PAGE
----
International Migration: Tensions & Misrepresentations — A View from southern Africa

Courtesy of IRIN News

About 214 million people were living and working outside their home country in 2010, and international migration has continued to grow despite the global economic crisis, but in many countries negative attitudes towards migrants are also rising. The International Organization for Migration (IOM), focusing on the importance of communicating more effectively about migration in its World Migration Report 2011 [ bookstore/index.php?main_page=product_info&cPath=37&products_id=752&zenid=f838c3201667ef014e1754354073f6b5 ], released on 6 December, notes that such attitudes stem in part from misinformation and misperceptions about migration that have been fuelled by opportunistic politicians and poor media reporting.

“Few areas of public policy are subject to greater misrepresentation… yet more influenced by public opinion, than international migration,” write the report’s authors. “Accurately informing relevant stakeholders and the wider public about migration may be the single most important policy tool in all societies faced with increasing diversity.”

During periods of economic recession, national debates on migration issues are often politicized, and evidence of the economic benefits that migration can bring is ignored in favour of assumptions that migrants are fuelling unemployment and draining public resources.

People in migrant-receiving countries tend to significantly overestimate the size of their country’s migrant population, and often blame them for social ills ranging from crime to unemployment. A 2010 public opinion poll, cited in the report, found that 57 percent of Americans felt immigration had a negative effect on the country. Another recent study of eight migrant-receiving countries found that an American perception of 39 percent of the US population being migrants differed significantly from the actual figure of 14 percent. Italians believed 25 percent of their population were migrants, more than three times the actual number.

With more and more migrants heading to rapidly developing nations in their own regions, such views are not limited to the developed world. A 2006 survey of South African citizens found that 84 percent felt “too many” foreign nationals were being allowed into the country and 37 percent wanted a total ban on immigration.

Bernardo Mariano-Joaquim, IOM’s regional representative for southern Africa, commented that not enough had been done in South Africa, the region’s largest recipient of migrants, to highlight the positive effects of migration on the country’s economic development.

“In the Mpumalanga region, strong development has been thanks to Mozambican visitors and migrants, who come and purchase good and services and work on the farms,” he told IRIN, adding that even in countries with high rates of unemployment like South Africa, certain jobs, particularly of a seasonal nature, are more attractive to migrants than to locals.

Southern Africa has a long tradition of intra-regional migration, with South Africa’s mining sector attracting workers from neighbouring Lesotho, Swaziland, Mozambique and Botswana. Since the end of apartheid in 1994, however, the country’s booming economy and progressive refugee legislation have attracted much larger numbers of economic migrants and asylum seekers from all over the continent.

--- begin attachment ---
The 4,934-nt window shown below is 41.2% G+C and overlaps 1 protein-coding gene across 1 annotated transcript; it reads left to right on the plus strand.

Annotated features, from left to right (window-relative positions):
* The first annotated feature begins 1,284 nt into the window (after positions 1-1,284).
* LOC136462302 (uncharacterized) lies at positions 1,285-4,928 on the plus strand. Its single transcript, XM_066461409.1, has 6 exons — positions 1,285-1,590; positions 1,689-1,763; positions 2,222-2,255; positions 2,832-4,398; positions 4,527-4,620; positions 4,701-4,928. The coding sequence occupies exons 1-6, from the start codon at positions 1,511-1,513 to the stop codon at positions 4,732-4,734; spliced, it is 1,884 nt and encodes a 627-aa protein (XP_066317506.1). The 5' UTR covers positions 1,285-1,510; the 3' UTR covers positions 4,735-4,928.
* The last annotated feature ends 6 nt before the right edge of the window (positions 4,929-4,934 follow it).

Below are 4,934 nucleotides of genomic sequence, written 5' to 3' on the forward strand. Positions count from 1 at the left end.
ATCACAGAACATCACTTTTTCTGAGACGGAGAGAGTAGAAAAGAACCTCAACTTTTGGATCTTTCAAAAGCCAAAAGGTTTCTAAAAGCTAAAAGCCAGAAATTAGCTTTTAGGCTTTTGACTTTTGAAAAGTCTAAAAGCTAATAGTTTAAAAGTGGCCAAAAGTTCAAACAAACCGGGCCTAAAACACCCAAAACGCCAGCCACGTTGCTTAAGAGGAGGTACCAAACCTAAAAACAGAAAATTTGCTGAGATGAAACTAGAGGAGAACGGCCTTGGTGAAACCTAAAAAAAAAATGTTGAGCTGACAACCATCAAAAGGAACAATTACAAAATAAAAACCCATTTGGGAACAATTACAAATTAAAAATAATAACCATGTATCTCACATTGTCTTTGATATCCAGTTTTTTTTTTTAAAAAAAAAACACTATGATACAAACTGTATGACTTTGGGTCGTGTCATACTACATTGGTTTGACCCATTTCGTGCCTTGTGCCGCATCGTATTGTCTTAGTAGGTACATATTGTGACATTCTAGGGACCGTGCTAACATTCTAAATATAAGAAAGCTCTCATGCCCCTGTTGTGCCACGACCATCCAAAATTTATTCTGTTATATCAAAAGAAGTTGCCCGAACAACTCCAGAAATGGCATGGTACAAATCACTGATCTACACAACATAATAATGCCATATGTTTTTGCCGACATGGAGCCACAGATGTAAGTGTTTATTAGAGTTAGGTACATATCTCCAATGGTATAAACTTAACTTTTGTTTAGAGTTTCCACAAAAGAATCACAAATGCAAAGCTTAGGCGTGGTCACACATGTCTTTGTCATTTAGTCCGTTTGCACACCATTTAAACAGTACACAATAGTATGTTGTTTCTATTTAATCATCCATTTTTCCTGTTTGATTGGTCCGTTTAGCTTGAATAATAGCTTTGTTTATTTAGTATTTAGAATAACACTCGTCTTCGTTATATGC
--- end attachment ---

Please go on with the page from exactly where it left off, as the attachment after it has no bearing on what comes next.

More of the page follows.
The influx has led to rising tensions, especially in townships where migrants have started businesses and are perceived to be faring better than the locals. In May 2008, hostilities erupted in widespread xenophobic violence [ ] that left 60 people dead and displaced about 100,000 others. Commentators have since accused the government of not doing enough to prevent continuing sporadic attacks on foreigners [ ].

The IOM report asserts that such episodes could be avoided by “a fundamental shift in the way we communicate about migration” so as to foster more informed debate and “prevent migration from being used as a platform for other political, social and economic issues”.

Mariano-Joaquim notes that in South Africa, as in many migrant-receiving countries, politicians tend to use anti-migrant rhetoric to gain votes and also to make migrants the scapegoats for much wider socio-economic problems.

With their focus on the sensational and the dramatic, local media portrayals of migrants have not helped. “We need more balance,” he said. “There are South African business people who are becoming richer thanks to migrant workers; there are migrant workers who have started from nothing employing South Africans.”

The IOM report makes the point that “distorted communication about migration can trigger a vicious cycle that leads to misinformation being perpetuated through government policy, the mass media, the public at large and… can, in turn, skew discourse at all levels.”

The way forward, according to Mariano-Joaquim, includes de-politicizing debates around migration. “If you looked at migration through the lens of economic development, policies would be completely different,” he said, citing the example of Canada and Switzerland, where annual quotas are set for migrant labour depending on the country’s needs.

He also called for discussions about migration to include migrants themselves, and for the perspectives of migrant-sending as well as receiving countries to be considered in formulating migration policies.

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